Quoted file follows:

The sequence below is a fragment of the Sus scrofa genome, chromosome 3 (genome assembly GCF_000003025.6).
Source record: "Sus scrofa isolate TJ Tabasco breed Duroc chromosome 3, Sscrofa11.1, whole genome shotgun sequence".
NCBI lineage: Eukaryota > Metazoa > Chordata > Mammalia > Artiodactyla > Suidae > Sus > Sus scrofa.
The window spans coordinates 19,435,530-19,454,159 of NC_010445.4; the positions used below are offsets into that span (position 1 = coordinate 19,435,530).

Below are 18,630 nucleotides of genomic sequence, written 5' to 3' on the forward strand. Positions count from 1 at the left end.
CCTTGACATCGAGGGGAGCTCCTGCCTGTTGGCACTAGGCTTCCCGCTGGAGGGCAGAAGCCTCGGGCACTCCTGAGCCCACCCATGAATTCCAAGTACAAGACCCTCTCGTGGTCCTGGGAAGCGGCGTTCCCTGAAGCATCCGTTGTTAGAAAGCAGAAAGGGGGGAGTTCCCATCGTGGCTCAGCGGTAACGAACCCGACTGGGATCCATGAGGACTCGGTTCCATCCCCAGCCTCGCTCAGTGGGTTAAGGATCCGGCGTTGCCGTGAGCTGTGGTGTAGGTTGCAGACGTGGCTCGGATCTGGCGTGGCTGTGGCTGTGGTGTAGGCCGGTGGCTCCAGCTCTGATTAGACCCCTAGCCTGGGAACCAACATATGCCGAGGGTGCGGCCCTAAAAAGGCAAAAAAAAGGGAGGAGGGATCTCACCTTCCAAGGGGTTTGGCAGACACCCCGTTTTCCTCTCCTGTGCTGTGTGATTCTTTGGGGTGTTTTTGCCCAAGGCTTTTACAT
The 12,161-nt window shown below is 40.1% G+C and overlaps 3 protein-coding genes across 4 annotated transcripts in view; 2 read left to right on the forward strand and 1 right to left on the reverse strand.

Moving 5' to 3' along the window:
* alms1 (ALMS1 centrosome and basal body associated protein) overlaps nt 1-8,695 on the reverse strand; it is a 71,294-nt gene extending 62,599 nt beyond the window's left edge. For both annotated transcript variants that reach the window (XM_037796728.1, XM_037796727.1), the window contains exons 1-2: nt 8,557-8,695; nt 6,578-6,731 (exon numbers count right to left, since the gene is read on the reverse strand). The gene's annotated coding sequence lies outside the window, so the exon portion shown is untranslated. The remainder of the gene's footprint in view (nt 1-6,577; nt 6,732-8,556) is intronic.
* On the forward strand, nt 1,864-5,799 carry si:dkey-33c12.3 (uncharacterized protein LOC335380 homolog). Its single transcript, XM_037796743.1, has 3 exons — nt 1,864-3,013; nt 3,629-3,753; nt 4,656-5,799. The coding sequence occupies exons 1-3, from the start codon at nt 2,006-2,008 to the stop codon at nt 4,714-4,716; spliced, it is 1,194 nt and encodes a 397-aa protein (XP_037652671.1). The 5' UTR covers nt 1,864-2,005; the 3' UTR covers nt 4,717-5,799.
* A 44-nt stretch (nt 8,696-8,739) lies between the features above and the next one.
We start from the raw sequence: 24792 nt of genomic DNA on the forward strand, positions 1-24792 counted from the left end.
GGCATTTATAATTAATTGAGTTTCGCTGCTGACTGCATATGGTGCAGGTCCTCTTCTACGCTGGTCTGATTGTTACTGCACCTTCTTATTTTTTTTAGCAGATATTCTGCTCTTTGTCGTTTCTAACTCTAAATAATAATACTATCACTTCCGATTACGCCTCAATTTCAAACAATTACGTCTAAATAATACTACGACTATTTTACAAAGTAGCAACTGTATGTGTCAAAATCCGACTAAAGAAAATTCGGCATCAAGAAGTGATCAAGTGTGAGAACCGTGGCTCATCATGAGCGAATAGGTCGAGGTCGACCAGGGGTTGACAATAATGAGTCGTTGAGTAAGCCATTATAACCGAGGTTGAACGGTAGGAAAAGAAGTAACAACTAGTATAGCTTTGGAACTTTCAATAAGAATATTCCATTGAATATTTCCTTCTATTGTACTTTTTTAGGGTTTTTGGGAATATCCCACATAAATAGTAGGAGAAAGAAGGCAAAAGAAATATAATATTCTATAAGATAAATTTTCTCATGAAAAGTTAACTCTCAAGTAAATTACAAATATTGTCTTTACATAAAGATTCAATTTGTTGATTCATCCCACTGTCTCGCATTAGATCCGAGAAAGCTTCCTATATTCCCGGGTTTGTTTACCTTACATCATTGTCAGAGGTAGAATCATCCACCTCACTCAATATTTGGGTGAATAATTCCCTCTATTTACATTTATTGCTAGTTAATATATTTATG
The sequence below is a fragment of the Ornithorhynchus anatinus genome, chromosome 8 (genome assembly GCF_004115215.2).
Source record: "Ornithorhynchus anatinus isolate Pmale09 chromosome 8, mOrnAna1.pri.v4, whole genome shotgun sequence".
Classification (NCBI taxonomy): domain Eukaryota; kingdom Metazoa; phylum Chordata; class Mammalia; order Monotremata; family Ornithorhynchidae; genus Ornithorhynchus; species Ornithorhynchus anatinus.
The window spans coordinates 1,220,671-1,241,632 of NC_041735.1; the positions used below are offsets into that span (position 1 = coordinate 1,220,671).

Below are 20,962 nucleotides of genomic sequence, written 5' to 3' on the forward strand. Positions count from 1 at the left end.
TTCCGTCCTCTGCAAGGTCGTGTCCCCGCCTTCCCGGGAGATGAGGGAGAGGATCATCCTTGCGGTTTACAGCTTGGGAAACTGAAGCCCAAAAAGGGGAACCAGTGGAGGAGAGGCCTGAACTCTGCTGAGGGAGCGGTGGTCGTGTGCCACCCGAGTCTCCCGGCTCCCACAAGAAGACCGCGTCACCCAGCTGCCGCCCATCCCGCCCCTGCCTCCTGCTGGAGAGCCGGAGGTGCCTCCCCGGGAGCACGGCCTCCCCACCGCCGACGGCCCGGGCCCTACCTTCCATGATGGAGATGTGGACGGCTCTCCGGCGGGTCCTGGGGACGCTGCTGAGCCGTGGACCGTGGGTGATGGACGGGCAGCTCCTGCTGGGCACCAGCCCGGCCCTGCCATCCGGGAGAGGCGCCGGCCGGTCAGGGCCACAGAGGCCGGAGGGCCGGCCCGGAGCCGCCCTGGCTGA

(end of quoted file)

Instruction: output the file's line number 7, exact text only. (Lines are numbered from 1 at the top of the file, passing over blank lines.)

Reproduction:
The 12,161-nt window shown below is 40.1% G+C and overlaps 3 protein-coding genes across 4 annotated transcripts in view; 2 read left to right on the forward strand and 1 right to left on the reverse strand.